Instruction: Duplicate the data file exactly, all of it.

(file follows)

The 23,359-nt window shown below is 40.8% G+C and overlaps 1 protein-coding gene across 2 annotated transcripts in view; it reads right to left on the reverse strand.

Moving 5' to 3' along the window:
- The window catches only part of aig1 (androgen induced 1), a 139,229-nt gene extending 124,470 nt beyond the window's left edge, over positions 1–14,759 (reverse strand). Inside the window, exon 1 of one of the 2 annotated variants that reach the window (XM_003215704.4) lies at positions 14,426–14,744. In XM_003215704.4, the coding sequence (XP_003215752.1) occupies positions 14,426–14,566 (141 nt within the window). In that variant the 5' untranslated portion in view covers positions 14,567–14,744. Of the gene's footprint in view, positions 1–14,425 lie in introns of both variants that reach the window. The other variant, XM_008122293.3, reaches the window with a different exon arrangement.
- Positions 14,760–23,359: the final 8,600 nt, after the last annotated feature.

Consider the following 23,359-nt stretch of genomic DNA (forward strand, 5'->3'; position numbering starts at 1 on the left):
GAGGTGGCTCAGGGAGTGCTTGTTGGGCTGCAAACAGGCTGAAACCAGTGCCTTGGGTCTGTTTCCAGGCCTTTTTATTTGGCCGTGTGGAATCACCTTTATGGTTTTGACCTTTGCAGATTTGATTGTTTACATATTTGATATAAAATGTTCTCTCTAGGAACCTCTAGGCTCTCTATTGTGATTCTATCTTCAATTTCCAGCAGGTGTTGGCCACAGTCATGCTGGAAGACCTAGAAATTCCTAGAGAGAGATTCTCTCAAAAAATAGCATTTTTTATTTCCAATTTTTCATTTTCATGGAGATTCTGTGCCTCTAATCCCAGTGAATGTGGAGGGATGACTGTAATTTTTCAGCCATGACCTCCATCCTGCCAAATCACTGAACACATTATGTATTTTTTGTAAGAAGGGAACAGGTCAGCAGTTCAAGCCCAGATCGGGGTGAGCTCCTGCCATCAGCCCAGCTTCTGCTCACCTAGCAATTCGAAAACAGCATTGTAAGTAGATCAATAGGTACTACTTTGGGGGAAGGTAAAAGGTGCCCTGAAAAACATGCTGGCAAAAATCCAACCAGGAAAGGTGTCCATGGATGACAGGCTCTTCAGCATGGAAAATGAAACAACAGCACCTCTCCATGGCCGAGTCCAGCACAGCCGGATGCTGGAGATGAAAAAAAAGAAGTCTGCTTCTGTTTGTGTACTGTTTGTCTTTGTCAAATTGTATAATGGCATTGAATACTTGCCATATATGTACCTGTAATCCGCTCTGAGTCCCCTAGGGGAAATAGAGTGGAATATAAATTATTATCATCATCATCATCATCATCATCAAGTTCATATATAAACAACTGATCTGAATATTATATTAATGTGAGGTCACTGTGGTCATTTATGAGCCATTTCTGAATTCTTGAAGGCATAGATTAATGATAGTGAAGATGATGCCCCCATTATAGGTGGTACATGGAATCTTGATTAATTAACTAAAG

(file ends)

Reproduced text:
The 23,359-nt window shown below is 40.8% G+C and overlaps 1 protein-coding gene across 2 annotated transcripts in view; it reads right to left on the reverse strand.

Moving 5' to 3' along the window:
- The window catches only part of aig1 (androgen induced 1), a 139,229-nt gene extending 124,470 nt beyond the window's left edge, over positions 1–14,759 (reverse strand). Inside the window, exon 1 of one of the 2 annotated variants that reach the window (XM_003215704.4) lies at positions 14,426–14,744. In XM_003215704.4, the coding sequence (XP_003215752.1) occupies positions 14,426–14,566 (141 nt within the window). In that variant the 5' untranslated portion in view covers positions 14,567–14,744. Of the gene's footprint in view, positions 1–14,425 lie in introns of both variants that reach the window. The other variant, XM_008122293.3, reaches the window with a different exon arrangement.
- Positions 14,760–23,359: the final 8,600 nt, after the last annotated feature.

Consider the following 23,359-nt stretch of genomic DNA (forward strand, 5'->3'; position numbering starts at 1 on the left):
GAGGTGGCTCAGGGAGTGCTTGTTGGGCTGCAAACAGGCTGAAACCAGTGCCTTGGGTCTGTTTCCAGGCCTTTTTATTTGGCCGTGTGGAATCACCTTTATGGTTTTGACCTTTGCAGATTTGATTGTTTACATATTTGATATAAAATGTTCTCTCTAGGAACCTCTAGGCTCTCTATTGTGATTCTATCTTCAATTTCCAGCAGGTGTTGGCCACAGTCATGCTGGAAGACCTAGAAATTCCTAGAGAGAGATTCTCTCAAAAAATAGCATTTTTTATTTCCAATTTTTCATTTTCATGGAGATTCTGTGCCTCTAATCCCAGTGAATGTGGAGGGATGACTGTAATTTTTCAGCCATGACCTCCATCCTGCCAAATCACTGAACACATTATGTATTTTTTGTAAGAAGGGAACAGGTCAGCAGTTCAAGCCCAGATCGGGGTGAGCTCCTGCCATCAGCCCAGCTTCTGCTCACCTAGCAATTCGAAAACAGCATTGTAAGTAGATCAATAGGTACTACTTTGGGGGAAGGTAAAAGGTGCCCTGAAAAACATGCTGGCAAAAATCCAACCAGGAAAGGTGTCCATGGATGACAGGCTCTTCAGCATGGAAAATGAAACAACAGCACCTCTCCATGGCCGAGTCCAGCACAGCCGGATGCTGGAGATGAAAAAAAAGAAGTCTGCTTCTGTTTGTGTACTGTTTGTCTTTGTCAAATTGTATAATGGCATTGAATACTTGCCATATATGTACCTGTAATCCGCTCTGAGTCCCCTAGGGGAAATAGAGTGGAATATAAATTATTATCATCATCATCATCATCATCATCAAGTTCATATATAAACAACTGATCTGAATATTATATTAATGTGAGGTCACTGTGGTCATTTATGAGCCATTTCTGAATTCTTGAAGGCATAGATTAATGATAGTGAAGATGATGCCCCCATTATAGGTGGTACATGGAATCTTGATTAATTAACTAAAG